Expectations and how email is used have changed. Many customers
now expect you to hold whole conversations via email, sometimes
with emails flying within minutes of each other, just as if they
were instant messages or a phone call. With these changes email
is now as important as face-to-face meetings and phone calls.
Here are some tips to consider when making email a primary customer
- View email as the new prospecting tool. After you leave a voicemail, follow-up with an email,
giving prospects 2 easy ways to respond. Remember, your goal
is to connect with the person. Even if they respond “no”, you’ve
connected and can respond to try to generate an interest.
- Keep the sales process moving forward. Use emails to ask requirements gathering questions, get referrals,
make recommendations, and provide updates.
- Respond to all emails with action items
promptly. You return phone calls within 1-24 hours.
The expectation now is that you’ll return emails within 30 minutes
– 12 hours. If you can’t respond completely, send an email setting
expectations about when you will send a full response.
- Think – and proof – before you send. Sometimes it’s best to draft a response, then wait 30 minutes
before sending. You may choose to soften, shorten, or otherwise
change your response.
- You may need a hand-held device such as
a Blackberry to keep up. Consider what tools you need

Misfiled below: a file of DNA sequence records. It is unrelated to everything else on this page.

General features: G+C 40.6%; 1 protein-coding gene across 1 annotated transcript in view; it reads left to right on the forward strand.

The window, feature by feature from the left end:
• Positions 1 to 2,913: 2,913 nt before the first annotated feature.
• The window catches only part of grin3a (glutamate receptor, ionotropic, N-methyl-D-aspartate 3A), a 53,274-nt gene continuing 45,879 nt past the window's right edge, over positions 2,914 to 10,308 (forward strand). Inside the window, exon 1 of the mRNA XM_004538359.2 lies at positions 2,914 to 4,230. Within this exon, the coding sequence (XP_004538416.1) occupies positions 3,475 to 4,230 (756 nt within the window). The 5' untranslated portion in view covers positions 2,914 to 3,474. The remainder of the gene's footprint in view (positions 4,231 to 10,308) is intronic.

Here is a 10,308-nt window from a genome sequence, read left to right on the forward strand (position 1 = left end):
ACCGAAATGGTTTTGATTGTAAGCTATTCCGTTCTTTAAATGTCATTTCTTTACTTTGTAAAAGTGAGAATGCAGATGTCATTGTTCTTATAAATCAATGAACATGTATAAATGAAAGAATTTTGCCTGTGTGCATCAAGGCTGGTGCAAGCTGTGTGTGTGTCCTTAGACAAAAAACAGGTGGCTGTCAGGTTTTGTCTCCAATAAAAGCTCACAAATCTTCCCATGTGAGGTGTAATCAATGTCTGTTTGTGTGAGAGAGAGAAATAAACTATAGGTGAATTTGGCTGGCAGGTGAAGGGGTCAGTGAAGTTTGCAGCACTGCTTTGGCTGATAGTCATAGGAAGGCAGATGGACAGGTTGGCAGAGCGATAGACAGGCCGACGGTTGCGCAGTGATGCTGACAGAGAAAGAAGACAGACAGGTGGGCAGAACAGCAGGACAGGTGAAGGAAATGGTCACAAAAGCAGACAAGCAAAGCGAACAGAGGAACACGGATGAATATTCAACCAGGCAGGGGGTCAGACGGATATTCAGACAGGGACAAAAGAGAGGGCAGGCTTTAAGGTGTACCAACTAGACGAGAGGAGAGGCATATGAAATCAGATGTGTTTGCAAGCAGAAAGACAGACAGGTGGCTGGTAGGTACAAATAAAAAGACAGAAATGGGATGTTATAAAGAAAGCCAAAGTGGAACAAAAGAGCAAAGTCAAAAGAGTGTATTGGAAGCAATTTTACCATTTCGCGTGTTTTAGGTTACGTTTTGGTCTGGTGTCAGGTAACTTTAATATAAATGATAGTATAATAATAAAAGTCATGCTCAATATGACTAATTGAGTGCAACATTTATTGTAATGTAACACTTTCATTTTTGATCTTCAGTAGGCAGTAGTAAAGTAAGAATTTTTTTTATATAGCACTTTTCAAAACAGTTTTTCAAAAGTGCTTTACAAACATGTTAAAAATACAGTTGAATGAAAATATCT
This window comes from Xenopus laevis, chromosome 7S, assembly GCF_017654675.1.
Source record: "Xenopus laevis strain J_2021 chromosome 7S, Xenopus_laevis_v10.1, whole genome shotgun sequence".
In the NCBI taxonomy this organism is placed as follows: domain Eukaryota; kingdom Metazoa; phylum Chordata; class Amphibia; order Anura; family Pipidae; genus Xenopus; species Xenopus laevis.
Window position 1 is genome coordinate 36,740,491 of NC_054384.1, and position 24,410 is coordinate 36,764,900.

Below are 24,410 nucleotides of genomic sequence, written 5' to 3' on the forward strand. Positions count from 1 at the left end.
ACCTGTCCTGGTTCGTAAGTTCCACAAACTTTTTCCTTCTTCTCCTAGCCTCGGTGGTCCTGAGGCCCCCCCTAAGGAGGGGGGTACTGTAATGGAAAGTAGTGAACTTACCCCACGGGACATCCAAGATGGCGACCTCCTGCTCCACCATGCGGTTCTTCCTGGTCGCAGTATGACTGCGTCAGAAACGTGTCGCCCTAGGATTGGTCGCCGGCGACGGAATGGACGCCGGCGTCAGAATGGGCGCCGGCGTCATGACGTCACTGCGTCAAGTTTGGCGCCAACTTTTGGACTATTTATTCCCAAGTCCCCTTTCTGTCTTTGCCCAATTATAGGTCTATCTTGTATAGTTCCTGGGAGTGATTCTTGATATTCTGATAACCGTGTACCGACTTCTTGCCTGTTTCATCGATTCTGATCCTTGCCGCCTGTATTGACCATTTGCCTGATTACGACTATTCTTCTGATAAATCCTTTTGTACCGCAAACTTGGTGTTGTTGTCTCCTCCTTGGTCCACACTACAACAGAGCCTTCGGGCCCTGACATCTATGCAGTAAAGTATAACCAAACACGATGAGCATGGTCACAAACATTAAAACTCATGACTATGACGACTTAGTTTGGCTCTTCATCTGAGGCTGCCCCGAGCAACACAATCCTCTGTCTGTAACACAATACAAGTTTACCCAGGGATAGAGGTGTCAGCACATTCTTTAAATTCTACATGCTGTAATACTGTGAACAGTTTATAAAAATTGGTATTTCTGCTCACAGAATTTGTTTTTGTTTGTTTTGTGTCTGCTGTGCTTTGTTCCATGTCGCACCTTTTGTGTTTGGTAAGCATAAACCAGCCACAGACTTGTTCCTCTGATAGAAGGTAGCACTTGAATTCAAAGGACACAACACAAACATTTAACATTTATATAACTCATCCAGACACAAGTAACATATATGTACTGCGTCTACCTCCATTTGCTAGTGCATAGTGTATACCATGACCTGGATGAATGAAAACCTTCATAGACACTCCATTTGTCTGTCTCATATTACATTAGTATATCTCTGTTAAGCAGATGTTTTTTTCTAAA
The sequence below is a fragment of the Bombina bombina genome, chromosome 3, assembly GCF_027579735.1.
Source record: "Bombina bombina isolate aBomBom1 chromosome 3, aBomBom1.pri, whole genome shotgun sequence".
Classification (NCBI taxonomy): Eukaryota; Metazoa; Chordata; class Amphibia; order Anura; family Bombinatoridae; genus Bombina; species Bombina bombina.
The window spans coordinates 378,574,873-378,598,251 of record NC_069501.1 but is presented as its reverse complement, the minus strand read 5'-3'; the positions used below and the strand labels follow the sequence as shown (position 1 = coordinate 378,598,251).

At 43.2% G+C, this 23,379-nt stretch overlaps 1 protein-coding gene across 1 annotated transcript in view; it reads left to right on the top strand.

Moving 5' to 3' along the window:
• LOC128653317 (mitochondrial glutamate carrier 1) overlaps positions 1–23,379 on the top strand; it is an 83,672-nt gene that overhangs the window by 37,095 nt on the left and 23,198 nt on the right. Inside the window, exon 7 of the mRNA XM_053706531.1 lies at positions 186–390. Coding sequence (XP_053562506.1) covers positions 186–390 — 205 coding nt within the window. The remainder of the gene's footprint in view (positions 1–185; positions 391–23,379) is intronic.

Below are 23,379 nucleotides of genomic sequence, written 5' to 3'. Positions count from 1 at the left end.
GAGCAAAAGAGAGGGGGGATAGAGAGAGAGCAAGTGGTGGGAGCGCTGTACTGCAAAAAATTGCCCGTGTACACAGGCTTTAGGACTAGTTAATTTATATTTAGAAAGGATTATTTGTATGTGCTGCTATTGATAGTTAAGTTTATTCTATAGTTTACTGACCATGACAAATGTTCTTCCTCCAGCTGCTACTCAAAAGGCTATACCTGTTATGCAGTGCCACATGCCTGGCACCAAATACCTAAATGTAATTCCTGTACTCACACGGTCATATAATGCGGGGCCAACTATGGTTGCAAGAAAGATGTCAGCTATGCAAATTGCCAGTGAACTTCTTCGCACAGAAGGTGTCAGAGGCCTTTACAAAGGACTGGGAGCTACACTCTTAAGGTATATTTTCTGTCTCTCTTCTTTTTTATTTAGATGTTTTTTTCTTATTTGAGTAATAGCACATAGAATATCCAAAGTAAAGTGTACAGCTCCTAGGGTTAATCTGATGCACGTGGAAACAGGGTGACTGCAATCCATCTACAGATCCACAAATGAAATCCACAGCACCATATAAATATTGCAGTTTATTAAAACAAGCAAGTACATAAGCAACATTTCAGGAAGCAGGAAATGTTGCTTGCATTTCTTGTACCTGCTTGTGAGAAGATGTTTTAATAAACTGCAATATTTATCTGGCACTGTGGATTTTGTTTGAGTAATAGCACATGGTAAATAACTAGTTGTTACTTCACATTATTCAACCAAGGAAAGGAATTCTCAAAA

to stay on top of your emails, responding to your customers
more real-time, and make the investment.
- Schedule daily time on your calendar to
respond to emails. Consider this equal to customer meeting
time. If you’re holding complete customer conversations via
email, you really are holding a meeting. What’s the difference?
Give it equal time for well thought out responses and next step
There are many benefits to using email: ease of connection and a better
way to communicate are only a few. I recently had a prospect that
was interested in having us do some training development work for
her firm. She emailed me and explained exactly what she needed and
requested a quote. When I requested a phone meeting to learn more
like every good sales rep, she declined. She was the decision maker
and I had to have the answers. So, I asked her all my questions through
email and prepared a proposal based on her answers. With my proposal
in hand, and without a single verbal conversation, she not only accepted
it, but increased it by 20% to cover any changes in scope!
While this situation’s unusual, it’s becoming more and more common
for customers and prospects to prefer to answer questions and move
opportunities forward through email while limiting their number
of meetings. Be prepared and you’ll soon find yourself reducing
your sell cycle and closing opportunities through email, too! Now
isn’t that cool?